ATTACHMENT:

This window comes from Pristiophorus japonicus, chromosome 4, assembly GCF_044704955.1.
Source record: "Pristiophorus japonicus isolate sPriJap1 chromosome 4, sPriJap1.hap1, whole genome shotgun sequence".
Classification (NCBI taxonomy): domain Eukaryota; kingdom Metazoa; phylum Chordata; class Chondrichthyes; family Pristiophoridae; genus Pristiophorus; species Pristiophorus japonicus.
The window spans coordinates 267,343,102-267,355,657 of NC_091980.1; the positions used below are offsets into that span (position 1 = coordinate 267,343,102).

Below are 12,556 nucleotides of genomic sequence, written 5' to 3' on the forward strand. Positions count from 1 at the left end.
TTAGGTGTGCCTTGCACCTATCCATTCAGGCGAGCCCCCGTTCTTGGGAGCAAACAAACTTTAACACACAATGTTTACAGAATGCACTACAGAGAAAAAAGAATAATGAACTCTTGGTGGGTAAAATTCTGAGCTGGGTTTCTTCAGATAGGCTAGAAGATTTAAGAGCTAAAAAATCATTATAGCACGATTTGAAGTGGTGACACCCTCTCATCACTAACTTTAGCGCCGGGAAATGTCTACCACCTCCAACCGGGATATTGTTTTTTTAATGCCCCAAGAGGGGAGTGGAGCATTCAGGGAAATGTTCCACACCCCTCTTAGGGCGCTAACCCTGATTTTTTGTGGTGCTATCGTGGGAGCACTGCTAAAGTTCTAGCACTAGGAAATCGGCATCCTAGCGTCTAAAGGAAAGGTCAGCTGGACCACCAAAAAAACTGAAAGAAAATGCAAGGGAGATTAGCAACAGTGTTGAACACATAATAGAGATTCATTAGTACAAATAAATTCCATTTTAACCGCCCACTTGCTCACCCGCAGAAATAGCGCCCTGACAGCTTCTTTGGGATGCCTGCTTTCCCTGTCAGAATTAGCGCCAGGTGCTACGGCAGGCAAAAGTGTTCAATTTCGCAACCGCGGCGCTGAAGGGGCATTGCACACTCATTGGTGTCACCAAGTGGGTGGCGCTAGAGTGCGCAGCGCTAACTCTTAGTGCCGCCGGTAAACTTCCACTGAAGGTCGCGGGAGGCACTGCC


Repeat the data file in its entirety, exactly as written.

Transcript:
This window comes from Pristiophorus japonicus, chromosome 4, assembly GCF_044704955.1.
Source record: "Pristiophorus japonicus isolate sPriJap1 chromosome 4, sPriJap1.hap1, whole genome shotgun sequence".
Classification (NCBI taxonomy): domain Eukaryota; kingdom Metazoa; phylum Chordata; class Chondrichthyes; family Pristiophoridae; genus Pristiophorus; species Pristiophorus japonicus.
The window spans coordinates 267,343,102-267,355,657 of NC_091980.1; the positions used below are offsets into that span (position 1 = coordinate 267,343,102).

Below are 12,556 nucleotides of genomic sequence, written 5' to 3' on the forward strand. Positions count from 1 at the left end.
TTAGGTGTGCCTTGCACCTATCCATTCAGGCGAGCCCCCGTTCTTGGGAGCAAACAAACTTTAACACACAATGTTTACAGAATGCACTACAGAGAAAAAAGAATAATGAACTCTTGGTGGGTAAAATTCTGAGCTGGGTTTCTTCAGATAGGCTAGAAGATTTAAGAGCTAAAAAATCATTATAGCACGATTTGAAGTGGTGACACCCTCTCATCACTAACTTTAGCGCCGGGAAATGTCTACCACCTCCAACCGGGATATTGTTTTTTTAATGCCCCAAGAGGGGAGTGGAGCATTCAGGGAAATGTTCCACACCCCTCTTAGGGCGCTAACCCTGATTTTTTGTGGTGCTATCGTGGGAGCACTGCTAAAGTTCTAGCACTAGGAAATCGGCATCCTAGCGTCTAAAGGAAAGGTCAGCTGGACCACCAAAAAAACTGAAAGAAAATGCAAGGGAGATTAGCAACAGTGTTGAACACATAATAGAGATTCATTAGTACAAATAAATTCCATTTTAACCGCCCACTTGCTCACCCGCAGAAATAGCGCCCTGACAGCTTCTTTGGGATGCCTGCTTTCCCTGTCAGAATTAGCGCCAGGTGCTACGGCAGGCAAAAGTGTTCAATTTCGCAACCGCGGCGCTGAAGGGGCATTGCACACTCATTGGTGTCACCAAGTGGGTGGCGCTAGAGTGCGCAGCGCTAACTCTTAGTGCCGCCGGTAAACTTCCACTGAAGGTCGCGGGAGGCACTGCC